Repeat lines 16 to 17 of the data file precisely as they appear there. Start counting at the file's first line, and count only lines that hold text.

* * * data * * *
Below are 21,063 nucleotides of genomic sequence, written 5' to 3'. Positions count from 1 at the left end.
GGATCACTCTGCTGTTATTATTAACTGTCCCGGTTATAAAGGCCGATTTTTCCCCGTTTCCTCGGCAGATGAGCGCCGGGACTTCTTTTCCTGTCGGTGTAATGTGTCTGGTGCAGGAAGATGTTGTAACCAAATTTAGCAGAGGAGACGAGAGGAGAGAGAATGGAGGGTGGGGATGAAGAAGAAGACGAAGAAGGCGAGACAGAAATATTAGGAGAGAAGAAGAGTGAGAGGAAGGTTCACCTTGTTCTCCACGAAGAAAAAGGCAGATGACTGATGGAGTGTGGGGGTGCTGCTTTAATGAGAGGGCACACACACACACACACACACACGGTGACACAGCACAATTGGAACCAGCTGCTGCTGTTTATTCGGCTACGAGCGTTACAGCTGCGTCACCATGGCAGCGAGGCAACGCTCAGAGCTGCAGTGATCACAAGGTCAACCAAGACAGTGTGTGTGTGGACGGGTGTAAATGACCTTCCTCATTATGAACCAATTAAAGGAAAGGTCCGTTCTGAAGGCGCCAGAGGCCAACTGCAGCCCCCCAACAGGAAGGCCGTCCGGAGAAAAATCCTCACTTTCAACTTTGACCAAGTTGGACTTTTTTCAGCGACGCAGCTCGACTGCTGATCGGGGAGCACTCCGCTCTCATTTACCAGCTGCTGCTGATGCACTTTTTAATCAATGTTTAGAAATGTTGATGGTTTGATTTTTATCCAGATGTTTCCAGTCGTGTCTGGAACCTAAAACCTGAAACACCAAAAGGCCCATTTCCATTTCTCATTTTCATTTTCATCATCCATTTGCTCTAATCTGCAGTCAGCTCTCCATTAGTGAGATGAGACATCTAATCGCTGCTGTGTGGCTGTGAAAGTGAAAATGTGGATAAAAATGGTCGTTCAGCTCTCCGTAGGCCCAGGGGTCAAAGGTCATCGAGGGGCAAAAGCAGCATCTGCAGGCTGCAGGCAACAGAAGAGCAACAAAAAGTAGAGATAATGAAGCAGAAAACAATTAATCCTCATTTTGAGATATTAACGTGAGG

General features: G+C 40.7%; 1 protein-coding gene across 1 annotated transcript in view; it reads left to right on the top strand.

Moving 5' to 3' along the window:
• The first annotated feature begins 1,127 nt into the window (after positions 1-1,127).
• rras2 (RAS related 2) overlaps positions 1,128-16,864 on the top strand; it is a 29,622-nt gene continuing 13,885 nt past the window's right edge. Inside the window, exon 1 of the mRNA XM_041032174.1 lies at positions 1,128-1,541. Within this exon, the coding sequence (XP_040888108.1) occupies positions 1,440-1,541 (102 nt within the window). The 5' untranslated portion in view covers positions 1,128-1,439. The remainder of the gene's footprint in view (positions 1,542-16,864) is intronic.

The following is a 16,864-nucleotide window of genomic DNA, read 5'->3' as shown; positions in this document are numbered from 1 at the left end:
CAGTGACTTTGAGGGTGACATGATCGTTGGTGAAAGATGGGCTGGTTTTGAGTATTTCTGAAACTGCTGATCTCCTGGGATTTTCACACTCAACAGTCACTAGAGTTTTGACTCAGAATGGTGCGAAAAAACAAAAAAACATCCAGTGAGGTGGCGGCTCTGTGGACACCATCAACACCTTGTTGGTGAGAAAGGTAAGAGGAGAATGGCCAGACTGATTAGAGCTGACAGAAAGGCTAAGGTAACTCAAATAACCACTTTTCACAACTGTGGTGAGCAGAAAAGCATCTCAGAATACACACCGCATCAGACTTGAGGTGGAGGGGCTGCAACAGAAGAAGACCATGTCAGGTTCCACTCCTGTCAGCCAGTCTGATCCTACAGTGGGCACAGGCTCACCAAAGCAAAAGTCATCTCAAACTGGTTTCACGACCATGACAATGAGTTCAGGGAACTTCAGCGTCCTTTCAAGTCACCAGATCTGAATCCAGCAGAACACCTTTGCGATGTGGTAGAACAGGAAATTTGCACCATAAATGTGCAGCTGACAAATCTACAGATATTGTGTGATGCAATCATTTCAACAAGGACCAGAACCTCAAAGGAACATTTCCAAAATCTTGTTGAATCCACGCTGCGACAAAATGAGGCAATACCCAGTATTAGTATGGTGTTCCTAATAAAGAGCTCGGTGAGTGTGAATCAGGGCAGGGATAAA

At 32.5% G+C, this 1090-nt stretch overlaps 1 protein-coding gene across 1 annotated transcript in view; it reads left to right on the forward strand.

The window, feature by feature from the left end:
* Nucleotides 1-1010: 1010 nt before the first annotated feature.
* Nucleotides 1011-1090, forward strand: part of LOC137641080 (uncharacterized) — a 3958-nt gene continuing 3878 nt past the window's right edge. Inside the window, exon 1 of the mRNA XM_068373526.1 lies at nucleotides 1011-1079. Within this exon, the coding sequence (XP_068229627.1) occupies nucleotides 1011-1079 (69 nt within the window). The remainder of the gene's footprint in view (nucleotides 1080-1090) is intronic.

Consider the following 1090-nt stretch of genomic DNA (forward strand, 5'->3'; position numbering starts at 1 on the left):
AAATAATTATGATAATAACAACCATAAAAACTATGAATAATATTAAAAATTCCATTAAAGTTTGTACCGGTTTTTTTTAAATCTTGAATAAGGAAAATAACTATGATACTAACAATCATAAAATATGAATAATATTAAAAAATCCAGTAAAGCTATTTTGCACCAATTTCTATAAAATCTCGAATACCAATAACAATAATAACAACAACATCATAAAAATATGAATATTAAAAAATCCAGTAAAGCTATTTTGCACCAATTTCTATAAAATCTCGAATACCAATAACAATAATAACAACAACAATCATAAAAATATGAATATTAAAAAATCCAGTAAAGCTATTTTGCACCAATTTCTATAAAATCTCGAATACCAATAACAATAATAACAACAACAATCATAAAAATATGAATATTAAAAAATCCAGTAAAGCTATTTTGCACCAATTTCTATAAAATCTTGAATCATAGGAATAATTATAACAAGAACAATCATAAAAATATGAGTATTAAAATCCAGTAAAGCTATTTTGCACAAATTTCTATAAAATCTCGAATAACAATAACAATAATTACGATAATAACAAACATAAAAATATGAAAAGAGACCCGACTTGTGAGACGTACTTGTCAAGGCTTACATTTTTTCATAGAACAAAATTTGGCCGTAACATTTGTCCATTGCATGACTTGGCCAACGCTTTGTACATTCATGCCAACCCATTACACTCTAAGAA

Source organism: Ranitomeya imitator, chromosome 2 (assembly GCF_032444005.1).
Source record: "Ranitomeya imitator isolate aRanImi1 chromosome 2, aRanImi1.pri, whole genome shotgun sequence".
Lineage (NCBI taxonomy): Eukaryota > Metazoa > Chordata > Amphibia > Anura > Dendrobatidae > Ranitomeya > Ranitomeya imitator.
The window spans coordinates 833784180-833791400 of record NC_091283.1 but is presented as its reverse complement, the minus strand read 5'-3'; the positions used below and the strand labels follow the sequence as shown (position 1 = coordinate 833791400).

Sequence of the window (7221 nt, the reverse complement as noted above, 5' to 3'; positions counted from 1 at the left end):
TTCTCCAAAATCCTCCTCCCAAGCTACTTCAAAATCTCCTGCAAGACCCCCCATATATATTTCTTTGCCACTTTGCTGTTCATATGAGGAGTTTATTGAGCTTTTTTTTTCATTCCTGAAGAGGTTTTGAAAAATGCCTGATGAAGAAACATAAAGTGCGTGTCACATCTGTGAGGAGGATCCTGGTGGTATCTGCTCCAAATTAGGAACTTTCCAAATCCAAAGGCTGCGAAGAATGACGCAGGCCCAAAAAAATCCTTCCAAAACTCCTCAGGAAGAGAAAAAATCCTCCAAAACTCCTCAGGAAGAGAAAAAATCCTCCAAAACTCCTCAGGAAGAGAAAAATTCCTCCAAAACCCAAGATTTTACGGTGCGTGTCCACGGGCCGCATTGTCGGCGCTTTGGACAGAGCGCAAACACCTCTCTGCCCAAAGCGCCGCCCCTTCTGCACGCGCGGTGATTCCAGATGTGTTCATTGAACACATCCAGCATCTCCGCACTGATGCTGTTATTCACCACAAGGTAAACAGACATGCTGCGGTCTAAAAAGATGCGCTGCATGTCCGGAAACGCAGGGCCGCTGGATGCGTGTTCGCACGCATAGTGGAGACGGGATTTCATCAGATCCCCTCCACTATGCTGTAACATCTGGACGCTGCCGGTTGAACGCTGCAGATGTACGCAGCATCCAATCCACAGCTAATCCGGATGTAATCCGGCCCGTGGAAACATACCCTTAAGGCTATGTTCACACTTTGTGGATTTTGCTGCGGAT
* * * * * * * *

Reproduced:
Source record: "Ranitomeya imitator isolate aRanImi1 chromosome 2, aRanImi1.pri, whole genome shotgun sequence".
Lineage (NCBI taxonomy): Eukaryota > Metazoa > Chordata > Amphibia > Anura > Dendrobatidae > Ranitomeya > Ranitomeya imitator.